Incidentally, while I can understand the shake being sent in this fashion in the subscription box, products like this are incredibly environmentally unfriendly. Disposable plastic bottles should be avoided at the best of times, and individual protein powder portions in one-use bottles are pretty hard to justify. Sure, it’s convenient being able to just chuck a couple of these bottles in your workout bag, and not worry about washing them up afterwards, but for goodness sake think of the planet and take those extra few minutes to use a shaker and wash it up afterwards. The same protein powder is available in big 2.25kg tubs so just get that.
Samson Athletics Workout Logbook
Cost online – £5.99
This is kind of a nice product. On the one hand, there are so many good apps out there that I’m unlikely to start logging my workouts in a notebook, but I can see that some people might prefer it, and this is a nicely designed book if that’s the way you want to track your training. The nice thing about it is that a lot of the kind of items you get in these boxes (which was a major problem with the SOFREP box I think) end up falling into the category of “if you’re the kind of person it’s designed for, you’ll have one already, and if you’re not the kind of person it’s for, it’s totally useless”. This book very much *isn’t* that sort of thing, being something that I could see actually inspiring a good number of people to start tracking their workouts when they never have before, or move to this nice book instead of a plain notebook, or even just put on a shelf and keep for when their current workout logbook runs out of pages. From that point of view, it’s a useful and worthwhile addition, though personally I’ll probably give it away.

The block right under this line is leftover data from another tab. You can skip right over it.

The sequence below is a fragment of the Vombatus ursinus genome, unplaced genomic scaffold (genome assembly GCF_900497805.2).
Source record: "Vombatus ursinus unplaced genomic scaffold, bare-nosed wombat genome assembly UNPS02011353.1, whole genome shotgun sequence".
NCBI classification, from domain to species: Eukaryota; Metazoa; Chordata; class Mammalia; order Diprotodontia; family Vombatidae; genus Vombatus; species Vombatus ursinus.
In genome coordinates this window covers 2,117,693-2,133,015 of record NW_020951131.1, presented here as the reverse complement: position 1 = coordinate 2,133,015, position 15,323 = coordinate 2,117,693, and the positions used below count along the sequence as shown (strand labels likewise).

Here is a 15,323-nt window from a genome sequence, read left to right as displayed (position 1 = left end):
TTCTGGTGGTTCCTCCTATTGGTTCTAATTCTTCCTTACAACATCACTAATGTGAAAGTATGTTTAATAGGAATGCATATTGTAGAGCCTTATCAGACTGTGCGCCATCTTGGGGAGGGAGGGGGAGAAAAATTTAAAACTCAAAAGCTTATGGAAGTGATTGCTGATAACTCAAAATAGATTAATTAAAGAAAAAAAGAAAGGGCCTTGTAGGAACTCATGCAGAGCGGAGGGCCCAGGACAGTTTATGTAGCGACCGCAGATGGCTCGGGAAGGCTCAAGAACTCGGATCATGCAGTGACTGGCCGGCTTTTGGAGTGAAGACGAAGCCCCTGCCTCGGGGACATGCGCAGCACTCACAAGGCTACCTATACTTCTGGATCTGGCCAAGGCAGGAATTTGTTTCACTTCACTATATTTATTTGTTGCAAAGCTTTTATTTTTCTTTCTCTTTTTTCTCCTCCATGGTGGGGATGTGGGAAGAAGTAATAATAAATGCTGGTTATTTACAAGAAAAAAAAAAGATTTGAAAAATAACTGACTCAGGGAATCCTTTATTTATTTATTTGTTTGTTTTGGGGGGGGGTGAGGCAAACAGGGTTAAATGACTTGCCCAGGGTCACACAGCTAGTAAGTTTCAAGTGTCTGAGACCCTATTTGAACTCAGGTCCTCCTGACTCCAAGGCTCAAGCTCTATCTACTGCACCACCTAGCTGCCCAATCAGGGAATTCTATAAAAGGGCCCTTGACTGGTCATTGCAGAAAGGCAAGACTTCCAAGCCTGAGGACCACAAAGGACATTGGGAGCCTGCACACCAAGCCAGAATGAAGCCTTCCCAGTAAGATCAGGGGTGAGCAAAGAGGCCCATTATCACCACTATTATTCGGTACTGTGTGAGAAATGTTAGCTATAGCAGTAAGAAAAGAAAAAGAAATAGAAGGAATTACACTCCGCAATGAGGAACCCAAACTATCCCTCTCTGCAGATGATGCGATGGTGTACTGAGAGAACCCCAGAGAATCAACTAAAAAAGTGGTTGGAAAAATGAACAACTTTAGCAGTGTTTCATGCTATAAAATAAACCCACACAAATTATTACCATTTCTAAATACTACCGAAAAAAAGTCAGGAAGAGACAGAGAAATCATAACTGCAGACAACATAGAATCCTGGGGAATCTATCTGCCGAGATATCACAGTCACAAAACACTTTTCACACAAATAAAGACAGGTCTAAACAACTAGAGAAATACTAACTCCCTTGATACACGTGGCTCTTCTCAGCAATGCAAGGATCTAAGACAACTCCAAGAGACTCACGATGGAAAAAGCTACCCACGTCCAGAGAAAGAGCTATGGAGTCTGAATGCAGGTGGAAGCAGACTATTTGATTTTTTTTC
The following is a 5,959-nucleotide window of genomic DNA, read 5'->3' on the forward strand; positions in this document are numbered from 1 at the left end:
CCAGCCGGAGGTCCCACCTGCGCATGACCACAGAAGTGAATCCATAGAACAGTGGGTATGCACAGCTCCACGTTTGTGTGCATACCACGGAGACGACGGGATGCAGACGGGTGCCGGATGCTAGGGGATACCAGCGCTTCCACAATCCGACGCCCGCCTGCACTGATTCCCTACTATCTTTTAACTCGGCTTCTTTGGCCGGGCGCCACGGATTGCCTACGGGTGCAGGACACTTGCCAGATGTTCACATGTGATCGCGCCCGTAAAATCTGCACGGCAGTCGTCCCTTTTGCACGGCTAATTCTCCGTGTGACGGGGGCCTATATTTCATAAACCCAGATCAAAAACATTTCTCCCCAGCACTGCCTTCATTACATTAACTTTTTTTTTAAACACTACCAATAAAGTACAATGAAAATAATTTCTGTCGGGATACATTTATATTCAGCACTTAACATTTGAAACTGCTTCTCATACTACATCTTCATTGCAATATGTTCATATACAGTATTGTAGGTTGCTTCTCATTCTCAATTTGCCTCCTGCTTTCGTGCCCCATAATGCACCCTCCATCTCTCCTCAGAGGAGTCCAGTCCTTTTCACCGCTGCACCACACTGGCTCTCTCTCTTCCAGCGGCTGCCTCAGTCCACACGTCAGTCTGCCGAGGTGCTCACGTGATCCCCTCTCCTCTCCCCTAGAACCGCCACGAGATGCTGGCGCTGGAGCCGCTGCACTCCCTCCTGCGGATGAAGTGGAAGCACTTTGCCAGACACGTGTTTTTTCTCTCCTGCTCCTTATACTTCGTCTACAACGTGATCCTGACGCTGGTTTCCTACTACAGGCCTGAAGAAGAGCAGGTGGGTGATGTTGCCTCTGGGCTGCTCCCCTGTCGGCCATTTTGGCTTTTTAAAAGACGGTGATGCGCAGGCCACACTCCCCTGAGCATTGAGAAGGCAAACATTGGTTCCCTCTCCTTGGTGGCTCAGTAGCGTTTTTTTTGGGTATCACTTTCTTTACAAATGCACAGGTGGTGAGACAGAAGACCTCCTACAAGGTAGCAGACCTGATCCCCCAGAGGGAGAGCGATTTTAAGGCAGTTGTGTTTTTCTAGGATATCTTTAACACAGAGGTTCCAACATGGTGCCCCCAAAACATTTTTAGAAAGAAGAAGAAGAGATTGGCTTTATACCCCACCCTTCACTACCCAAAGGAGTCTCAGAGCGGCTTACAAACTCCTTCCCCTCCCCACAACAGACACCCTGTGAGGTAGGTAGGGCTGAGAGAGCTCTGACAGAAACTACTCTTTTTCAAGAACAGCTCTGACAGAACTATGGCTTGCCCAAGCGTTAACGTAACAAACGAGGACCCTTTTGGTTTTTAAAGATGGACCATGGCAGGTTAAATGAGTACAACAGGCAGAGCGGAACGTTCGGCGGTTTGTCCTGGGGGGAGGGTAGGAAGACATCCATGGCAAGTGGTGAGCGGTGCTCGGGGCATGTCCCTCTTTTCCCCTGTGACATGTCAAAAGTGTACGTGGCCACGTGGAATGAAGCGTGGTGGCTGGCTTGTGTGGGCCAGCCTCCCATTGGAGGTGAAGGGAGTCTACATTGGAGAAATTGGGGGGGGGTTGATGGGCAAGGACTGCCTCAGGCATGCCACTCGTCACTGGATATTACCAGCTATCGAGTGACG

Totum Fit Tshirt
Cost online – £24
This is a nice t-shirt – well constructed, out of nice soft cotton, with reinforced seams. I’m not wild about white t-shirts, and it’s a very large medium in my view (I vary from small to medium depending on the brand though, so that’s not unusual for me), but it’s the kind of thing I might use for a workout, and it’s introduced me to a new brand that seems to make some ok stuff, so that’s good I guess.
Overall, I’d say the box is “ok”. It’s heavy on what are effectively ‘samples’ of food products, which is fine as I always like to have protein bars and shakes around the flat so none of these will be wasted, and some of them I might actually buy again. Having new t-shirts is always handy, although this isn’t a particularly exciting one and it doesn’t fit very well.
The total value of the products is only about £36, so barely more than the cost of the box. When you consider that I won’t use the notepad, it’s not brilliant value for money for me.
Products: 3/5 – Nothing that blew me away, but all of it is useful and everything except the logbook will get used. The food products were quite nice and I may buy them again.
Value: 2/5 – Everything available online for only a pound or two more than the monthly subscription.